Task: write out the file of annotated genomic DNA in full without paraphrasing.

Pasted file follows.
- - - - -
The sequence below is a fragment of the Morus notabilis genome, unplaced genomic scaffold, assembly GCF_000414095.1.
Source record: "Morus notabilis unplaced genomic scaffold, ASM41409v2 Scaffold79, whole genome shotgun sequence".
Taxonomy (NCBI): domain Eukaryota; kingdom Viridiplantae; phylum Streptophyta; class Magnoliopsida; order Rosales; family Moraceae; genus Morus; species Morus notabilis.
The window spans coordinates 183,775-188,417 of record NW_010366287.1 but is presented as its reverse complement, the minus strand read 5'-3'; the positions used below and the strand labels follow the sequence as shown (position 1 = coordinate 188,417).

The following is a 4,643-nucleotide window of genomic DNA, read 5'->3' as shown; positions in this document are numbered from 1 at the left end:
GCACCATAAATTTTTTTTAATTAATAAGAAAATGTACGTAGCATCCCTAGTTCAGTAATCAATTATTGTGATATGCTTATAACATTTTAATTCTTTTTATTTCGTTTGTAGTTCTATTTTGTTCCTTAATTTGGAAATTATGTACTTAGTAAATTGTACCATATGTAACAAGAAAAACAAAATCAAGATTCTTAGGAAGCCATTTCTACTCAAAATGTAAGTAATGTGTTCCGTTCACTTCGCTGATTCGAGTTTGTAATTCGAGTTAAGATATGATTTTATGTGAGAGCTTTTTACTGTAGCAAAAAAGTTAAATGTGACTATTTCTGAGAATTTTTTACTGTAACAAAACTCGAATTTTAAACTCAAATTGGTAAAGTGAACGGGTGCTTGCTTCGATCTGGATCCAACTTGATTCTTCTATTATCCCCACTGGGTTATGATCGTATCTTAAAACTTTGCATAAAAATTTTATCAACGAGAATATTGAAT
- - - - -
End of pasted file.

The sequence below is a fragment of the Morus notabilis genome, unplaced genomic scaffold, assembly GCF_000414095.1.
Source record: "Morus notabilis unplaced genomic scaffold, ASM41409v2 Scaffold79, whole genome shotgun sequence".
Taxonomy (NCBI): domain Eukaryota; kingdom Viridiplantae; phylum Streptophyta; class Magnoliopsida; order Rosales; family Moraceae; genus Morus; species Morus notabilis.
The window spans coordinates 183,775-188,417 of record NW_010366287.1 but is presented as its reverse complement, the minus strand read 5'-3'; the positions used below and the strand labels follow the sequence as shown (position 1 = coordinate 188,417).

The following is a 4,643-nucleotide window of genomic DNA, read 5'->3' as shown; positions in this document are numbered from 1 at the left end:
GCACCATAAATTTTTTTTAATTAATAAGAAAATGTACGTAGCATCCCTAGTTCAGTAATCAATTATTGTGATATGCTTATAACATTTTAATTCTTTTTATTTCGTTTGTAGTTCTATTTTGTTCCTTAATTTGGAAATTATGTACTTAGTAAATTGTACCATATGTAACAAGAAAAACAAAATCAAGATTCTTAGGAAGCCATTTCTACTCAAAATGTAAGTAATGTGTTCCGTTCACTTCGCTGATTCGAGTTTGTAATTCGAGTTAAGATATGATTTTATGTGAGAGCTTTTTACTGTAGCAAAAAAGTTAAATGTGACTATTTCTGAGAATTTTTTACTGTAACAAAACTCGAATTTTAAACTCAAATTGGTAAAGTGAACGGGTGCTTGCTTCGATCTGGATCCAACTTGATTCTTCTATTATCCCCACTGGGTTATGATCGTATCTTAAAACTTTGCATAAAAATTTTATCAACGAGAATATTGAAT